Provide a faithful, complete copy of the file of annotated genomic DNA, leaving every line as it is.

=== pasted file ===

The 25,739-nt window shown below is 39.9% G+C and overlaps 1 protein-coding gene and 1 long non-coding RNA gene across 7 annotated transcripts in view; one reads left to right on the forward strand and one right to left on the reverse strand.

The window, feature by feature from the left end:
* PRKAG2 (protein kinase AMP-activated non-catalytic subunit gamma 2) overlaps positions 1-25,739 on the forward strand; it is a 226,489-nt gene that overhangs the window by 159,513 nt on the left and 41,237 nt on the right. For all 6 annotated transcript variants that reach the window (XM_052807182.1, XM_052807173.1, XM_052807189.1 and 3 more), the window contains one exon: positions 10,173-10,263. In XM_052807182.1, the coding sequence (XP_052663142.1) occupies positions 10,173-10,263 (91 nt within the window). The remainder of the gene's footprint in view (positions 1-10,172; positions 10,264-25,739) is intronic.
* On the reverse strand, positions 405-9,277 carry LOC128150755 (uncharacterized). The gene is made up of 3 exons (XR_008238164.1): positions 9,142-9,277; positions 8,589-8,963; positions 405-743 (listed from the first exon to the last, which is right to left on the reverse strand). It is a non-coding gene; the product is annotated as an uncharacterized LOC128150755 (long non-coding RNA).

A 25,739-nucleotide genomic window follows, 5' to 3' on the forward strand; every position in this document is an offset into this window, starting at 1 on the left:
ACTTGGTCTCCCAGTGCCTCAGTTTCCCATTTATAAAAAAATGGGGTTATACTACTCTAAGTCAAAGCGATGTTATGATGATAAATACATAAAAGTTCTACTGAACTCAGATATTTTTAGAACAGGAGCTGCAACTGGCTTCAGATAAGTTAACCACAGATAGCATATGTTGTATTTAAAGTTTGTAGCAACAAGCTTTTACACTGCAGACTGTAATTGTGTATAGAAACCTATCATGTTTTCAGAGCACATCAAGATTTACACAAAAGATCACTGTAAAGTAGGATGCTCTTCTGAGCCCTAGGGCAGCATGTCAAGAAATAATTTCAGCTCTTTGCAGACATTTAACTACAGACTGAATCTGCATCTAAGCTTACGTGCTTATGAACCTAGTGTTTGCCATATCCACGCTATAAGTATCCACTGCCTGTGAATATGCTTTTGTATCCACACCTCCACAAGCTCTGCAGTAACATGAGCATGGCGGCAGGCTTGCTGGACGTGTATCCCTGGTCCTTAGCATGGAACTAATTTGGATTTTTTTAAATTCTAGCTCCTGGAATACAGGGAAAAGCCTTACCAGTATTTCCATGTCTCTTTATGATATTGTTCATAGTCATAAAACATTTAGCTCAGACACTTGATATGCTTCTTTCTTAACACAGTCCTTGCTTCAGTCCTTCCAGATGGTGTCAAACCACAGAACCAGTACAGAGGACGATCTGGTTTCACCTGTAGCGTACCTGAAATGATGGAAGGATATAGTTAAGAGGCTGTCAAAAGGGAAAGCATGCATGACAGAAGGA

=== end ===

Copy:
The 25,739-nt window shown below is 39.9% G+C and overlaps 1 protein-coding gene and 1 long non-coding RNA gene across 7 annotated transcripts in view; one reads left to right on the forward strand and one right to left on the reverse strand.

The window, feature by feature from the left end:
* PRKAG2 (protein kinase AMP-activated non-catalytic subunit gamma 2) overlaps positions 1-25,739 on the forward strand; it is a 226,489-nt gene that overhangs the window by 159,513 nt on the left and 41,237 nt on the right. For all 6 annotated transcript variants that reach the window (XM_052807182.1, XM_052807173.1, XM_052807189.1 and 3 more), the window contains one exon: positions 10,173-10,263. In XM_052807182.1, the coding sequence (XP_052663142.1) occupies positions 10,173-10,263 (91 nt within the window). The remainder of the gene's footprint in view (positions 1-10,172; positions 10,264-25,739) is intronic.
* On the reverse strand, positions 405-9,277 carry LOC128150755 (uncharacterized). The gene is made up of 3 exons (XR_008238164.1): positions 9,142-9,277; positions 8,589-8,963; positions 405-743 (listed from the first exon to the last, which is right to left on the reverse strand). It is a non-coding gene; the product is annotated as an uncharacterized LOC128150755 (long non-coding RNA).

A 25,739-nucleotide genomic window follows, 5' to 3' on the forward strand; every position in this document is an offset into this window, starting at 1 on the left:
ACTTGGTCTCCCAGTGCCTCAGTTTCCCATTTATAAAAAAATGGGGTTATACTACTCTAAGTCAAAGCGATGTTATGATGATAAATACATAAAAGTTCTACTGAACTCAGATATTTTTAGAACAGGAGCTGCAACTGGCTTCAGATAAGTTAACCACAGATAGCATATGTTGTATTTAAAGTTTGTAGCAACAAGCTTTTACACTGCAGACTGTAATTGTGTATAGAAACCTATCATGTTTTCAGAGCACATCAAGATTTACACAAAAGATCACTGTAAAGTAGGATGCTCTTCTGAGCCCTAGGGCAGCATGTCAAGAAATAATTTCAGCTCTTTGCAGACATTTAACTACAGACTGAATCTGCATCTAAGCTTACGTGCTTATGAACCTAGTGTTTGCCATATCCACGCTATAAGTATCCACTGCCTGTGAATATGCTTTTGTATCCACACCTCCACAAGCTCTGCAGTAACATGAGCATGGCGGCAGGCTTGCTGGACGTGTATCCCTGGTCCTTAGCATGGAACTAATTTGGATTTTTTTAAATTCTAGCTCCTGGAATACAGGGAAAAGCCTTACCAGTATTTCCATGTCTCTTTATGATATTGTTCATAGTCATAAAACATTTAGCTCAGACACTTGATATGCTTCTTTCTTAACACAGTCCTTGCTTCAGTCCTTCCAGATGGTGTCAAACCACAGAACCAGTACAGAGGACGATCTGGTTTCACCTGTAGCGTACCTGAAATGATGGAAGGATATAGTTAAGAGGCTGTCAAAAGGGAAAGCATGCATGACAGAAGGA